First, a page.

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Tag: Groundwater--Pollution
  • Bioaugmentation for Enhanced Mitigation of Explosives in Surface Soil

    Abstract: Residual munition constituents (MCs) generated from live-fire training exercises persist in soil and can migrate to groundwater, surface waters, and off-range locations. Techniques to mitigate this potential migration are needed. Since the MC hexahydro-1,3,5-trinitro-1,3,5-triazine (RDX) can be biodegraded, soil inoculation with RDX-degrading bacteria (i.e., bioaugmentation) was investigated as a means to reduce the migration potential of RDX. Metagenomic studies using contaminated soils have suggested that a greater diversity of bacteria are capable of RDX biodegradation. However, these bacteria remain uncultivated and are potentially a source of novel enzymes and pathways for RDX biodegradation. In situ soil cultivation of a novel soil array was used to isolate the uncultivated bacteria that had been inferred to degrade RDX. Approximately 10.5% of the bacteria isolated from the soil arrays degraded RDX by the aerobic denitration pathway. Of these, 26.5% were possibly novel species of RDX-degrading bacteria, based on 16S rRNA sequence similarity. Both cell encapsulation in hydrogels and coating cells onto granules of polymeric carbon sources were investigated as carrier/delivery approaches for soil inoculation. However, neither of these approaches could confirm that the observed RDX degradation was by the inoculated bacteria.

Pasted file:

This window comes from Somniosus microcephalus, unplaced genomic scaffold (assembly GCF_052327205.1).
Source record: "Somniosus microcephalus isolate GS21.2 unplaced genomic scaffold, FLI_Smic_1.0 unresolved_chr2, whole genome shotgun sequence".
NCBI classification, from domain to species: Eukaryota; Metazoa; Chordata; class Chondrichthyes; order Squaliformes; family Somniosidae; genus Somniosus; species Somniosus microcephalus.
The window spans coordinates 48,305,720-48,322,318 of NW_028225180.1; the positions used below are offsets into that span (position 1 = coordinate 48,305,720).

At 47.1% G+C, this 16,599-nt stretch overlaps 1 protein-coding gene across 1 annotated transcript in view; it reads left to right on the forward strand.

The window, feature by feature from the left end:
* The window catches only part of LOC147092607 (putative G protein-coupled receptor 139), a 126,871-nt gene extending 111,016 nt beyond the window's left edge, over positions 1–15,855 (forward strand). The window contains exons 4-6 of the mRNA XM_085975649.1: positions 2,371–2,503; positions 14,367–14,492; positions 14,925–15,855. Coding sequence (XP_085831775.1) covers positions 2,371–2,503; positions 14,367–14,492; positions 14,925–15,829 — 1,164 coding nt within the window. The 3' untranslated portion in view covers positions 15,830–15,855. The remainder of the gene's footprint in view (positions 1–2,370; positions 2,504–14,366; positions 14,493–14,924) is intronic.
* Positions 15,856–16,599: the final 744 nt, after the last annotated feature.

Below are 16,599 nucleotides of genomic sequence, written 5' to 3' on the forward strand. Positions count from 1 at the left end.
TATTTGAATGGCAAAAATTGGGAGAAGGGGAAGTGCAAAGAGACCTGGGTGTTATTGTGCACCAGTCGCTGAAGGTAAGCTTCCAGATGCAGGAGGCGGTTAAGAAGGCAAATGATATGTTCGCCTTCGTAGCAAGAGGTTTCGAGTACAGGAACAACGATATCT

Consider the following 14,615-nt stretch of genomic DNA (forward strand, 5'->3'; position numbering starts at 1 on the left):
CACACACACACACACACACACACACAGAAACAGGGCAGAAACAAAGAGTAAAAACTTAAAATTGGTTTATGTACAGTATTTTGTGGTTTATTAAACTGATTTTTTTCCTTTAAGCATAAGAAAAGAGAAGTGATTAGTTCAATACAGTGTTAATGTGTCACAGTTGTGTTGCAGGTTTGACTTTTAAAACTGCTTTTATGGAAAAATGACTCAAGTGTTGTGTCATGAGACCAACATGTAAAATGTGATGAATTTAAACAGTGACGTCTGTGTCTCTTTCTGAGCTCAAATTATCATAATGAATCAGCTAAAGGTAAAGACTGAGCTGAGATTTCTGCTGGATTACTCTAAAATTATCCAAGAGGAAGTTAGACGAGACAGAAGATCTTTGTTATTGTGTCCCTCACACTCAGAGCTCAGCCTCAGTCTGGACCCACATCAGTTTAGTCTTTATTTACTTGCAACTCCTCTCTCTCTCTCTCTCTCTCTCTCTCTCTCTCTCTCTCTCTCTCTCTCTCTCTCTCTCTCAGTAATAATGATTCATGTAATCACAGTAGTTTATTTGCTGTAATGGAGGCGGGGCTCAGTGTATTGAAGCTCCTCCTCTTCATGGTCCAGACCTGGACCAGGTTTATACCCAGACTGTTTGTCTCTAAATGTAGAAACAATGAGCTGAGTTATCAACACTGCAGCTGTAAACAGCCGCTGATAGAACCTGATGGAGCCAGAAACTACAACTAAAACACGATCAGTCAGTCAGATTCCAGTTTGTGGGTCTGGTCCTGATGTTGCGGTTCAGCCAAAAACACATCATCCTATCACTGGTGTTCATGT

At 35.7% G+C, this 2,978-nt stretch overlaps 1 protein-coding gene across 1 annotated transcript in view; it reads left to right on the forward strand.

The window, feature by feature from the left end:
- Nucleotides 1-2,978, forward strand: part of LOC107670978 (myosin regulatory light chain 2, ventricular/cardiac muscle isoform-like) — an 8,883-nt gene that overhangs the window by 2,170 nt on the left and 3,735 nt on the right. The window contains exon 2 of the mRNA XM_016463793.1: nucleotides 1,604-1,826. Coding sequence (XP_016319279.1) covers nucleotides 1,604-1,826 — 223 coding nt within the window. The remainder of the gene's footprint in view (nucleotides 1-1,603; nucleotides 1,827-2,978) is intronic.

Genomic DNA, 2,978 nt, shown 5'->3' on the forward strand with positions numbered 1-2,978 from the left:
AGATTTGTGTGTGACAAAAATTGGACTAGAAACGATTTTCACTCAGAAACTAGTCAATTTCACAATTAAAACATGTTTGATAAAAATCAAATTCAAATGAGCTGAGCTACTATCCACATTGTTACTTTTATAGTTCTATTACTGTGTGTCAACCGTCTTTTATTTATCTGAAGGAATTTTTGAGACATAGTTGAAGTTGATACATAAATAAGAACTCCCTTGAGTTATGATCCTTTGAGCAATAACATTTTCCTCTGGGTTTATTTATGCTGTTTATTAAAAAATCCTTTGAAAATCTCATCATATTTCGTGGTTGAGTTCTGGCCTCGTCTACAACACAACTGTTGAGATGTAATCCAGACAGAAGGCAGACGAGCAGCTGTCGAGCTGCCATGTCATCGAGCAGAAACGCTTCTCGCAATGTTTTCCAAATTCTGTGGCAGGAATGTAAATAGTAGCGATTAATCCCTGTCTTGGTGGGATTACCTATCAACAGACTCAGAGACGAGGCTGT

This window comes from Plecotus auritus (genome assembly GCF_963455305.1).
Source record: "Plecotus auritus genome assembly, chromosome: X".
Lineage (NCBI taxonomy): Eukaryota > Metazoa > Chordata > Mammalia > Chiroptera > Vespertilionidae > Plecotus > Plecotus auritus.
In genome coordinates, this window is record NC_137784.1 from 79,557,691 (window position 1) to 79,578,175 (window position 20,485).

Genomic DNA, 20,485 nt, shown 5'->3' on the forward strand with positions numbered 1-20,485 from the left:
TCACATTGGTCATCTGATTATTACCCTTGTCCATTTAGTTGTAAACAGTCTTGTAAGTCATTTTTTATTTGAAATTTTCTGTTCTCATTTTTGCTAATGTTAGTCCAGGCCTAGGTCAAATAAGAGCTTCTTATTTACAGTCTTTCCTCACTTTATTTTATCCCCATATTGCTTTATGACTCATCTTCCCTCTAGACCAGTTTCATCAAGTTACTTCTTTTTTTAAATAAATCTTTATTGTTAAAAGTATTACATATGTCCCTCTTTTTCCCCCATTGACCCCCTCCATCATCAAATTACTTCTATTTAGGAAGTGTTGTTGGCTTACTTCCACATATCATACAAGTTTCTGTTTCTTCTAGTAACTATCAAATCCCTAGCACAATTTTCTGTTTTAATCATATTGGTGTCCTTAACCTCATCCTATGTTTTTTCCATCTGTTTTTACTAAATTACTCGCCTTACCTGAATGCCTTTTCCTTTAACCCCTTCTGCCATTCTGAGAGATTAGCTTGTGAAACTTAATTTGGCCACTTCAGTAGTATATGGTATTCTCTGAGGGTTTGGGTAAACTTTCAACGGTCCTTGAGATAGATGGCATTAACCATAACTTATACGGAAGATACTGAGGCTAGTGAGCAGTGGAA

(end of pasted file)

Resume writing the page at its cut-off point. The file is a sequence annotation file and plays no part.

• Microbial Dynamics of a Fluidized Bed Bioreactor Treating Perchlorate in Groundwater

    Abstract: Optimization of operation and performance of the groundwater treatment system regarding perchlorate removal at Longhorn Army Ammunition Plant (LHAAP) is dependent on specific conditions within the reactor and the larger groundwater treatment process. This study evaluated the microbial community compositions within the plant during periods of adequate perchlorate degradation, sub-adequate perchlorate degradation, and non-operating conditions. Factors affecting the performance of the LHAAP ground water treatment system (GWTS) perchlorate de-grading fluidized bed reactor (FBR) are identified and discussed. Isolation of the FBR from naturally occurring microbial populations in the groundwater was the most significant factor reducing system effectiveness. The microbial population within the FBR is highly susceptible to system upsets, which leads to declining diversity within the reactor. As designed, the system operates for extended periods without the desired perchlorate removal without intervention such as a seed inoculant. A range of modifications and the operation of the system are identified to increase the effectiveness of perchlorate removal at LHAAP.
  • Biopolymer Production in the Aquifer of a Groundwater Pump-and-Treat System

    Abstract: To establish the cause of filter clogging in the groundwater treatment system at Kirtland Air Force Base and assist in possible mitigation approaches.